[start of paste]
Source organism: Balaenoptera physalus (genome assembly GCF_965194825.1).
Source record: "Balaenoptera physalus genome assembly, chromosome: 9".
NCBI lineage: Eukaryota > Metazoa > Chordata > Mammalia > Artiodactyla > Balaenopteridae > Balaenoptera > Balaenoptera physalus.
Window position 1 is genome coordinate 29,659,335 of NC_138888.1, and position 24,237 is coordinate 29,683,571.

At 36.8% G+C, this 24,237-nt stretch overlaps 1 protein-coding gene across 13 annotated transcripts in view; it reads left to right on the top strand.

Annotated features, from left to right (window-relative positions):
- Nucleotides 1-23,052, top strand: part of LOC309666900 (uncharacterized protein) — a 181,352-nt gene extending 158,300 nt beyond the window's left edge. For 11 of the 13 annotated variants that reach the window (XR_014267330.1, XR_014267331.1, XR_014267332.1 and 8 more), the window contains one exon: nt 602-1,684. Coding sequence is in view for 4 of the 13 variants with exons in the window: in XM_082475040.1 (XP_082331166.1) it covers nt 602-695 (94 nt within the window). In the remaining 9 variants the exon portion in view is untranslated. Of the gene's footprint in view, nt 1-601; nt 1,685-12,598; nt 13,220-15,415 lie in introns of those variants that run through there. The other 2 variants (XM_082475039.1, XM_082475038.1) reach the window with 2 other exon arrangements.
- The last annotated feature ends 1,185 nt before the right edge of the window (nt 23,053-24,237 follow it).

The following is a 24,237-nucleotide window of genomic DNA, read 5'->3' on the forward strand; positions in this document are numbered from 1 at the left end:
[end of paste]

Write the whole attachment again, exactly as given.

Source organism: Balaenoptera physalus (genome assembly GCF_965194825.1).
Source record: "Balaenoptera physalus genome assembly, chromosome: 9".
NCBI lineage: Eukaryota > Metazoa > Chordata > Mammalia > Artiodactyla > Balaenopteridae > Balaenoptera > Balaenoptera physalus.
Window position 1 is genome coordinate 29,659,335 of NC_138888.1, and position 24,237 is coordinate 29,683,571.

At 36.8% G+C, this 24,237-nt stretch overlaps 1 protein-coding gene across 13 annotated transcripts in view; it reads left to right on the top strand.

Annotated features, from left to right (window-relative positions):
- Nucleotides 1-23,052, top strand: part of LOC309666900 (uncharacterized protein) — a 181,352-nt gene extending 158,300 nt beyond the window's left edge. For 11 of the 13 annotated variants that reach the window (XR_014267330.1, XR_014267331.1, XR_014267332.1 and 8 more), the window contains one exon: nt 602-1,684. Coding sequence is in view for 4 of the 13 variants with exons in the window: in XM_082475040.1 (XP_082331166.1) it covers nt 602-695 (94 nt within the window). In the remaining 9 variants the exon portion in view is untranslated. Of the gene's footprint in view, nt 1-601; nt 1,685-12,598; nt 13,220-15,415 lie in introns of those variants that run through there. The other 2 variants (XM_082475039.1, XM_082475038.1) reach the window with 2 other exon arrangements.
- The last annotated feature ends 1,185 nt before the right edge of the window (nt 23,053-24,237 follow it).

The following is a 24,237-nucleotide window of genomic DNA, read 5'->3' on the forward strand; positions in this document are numbered from 1 at the left end: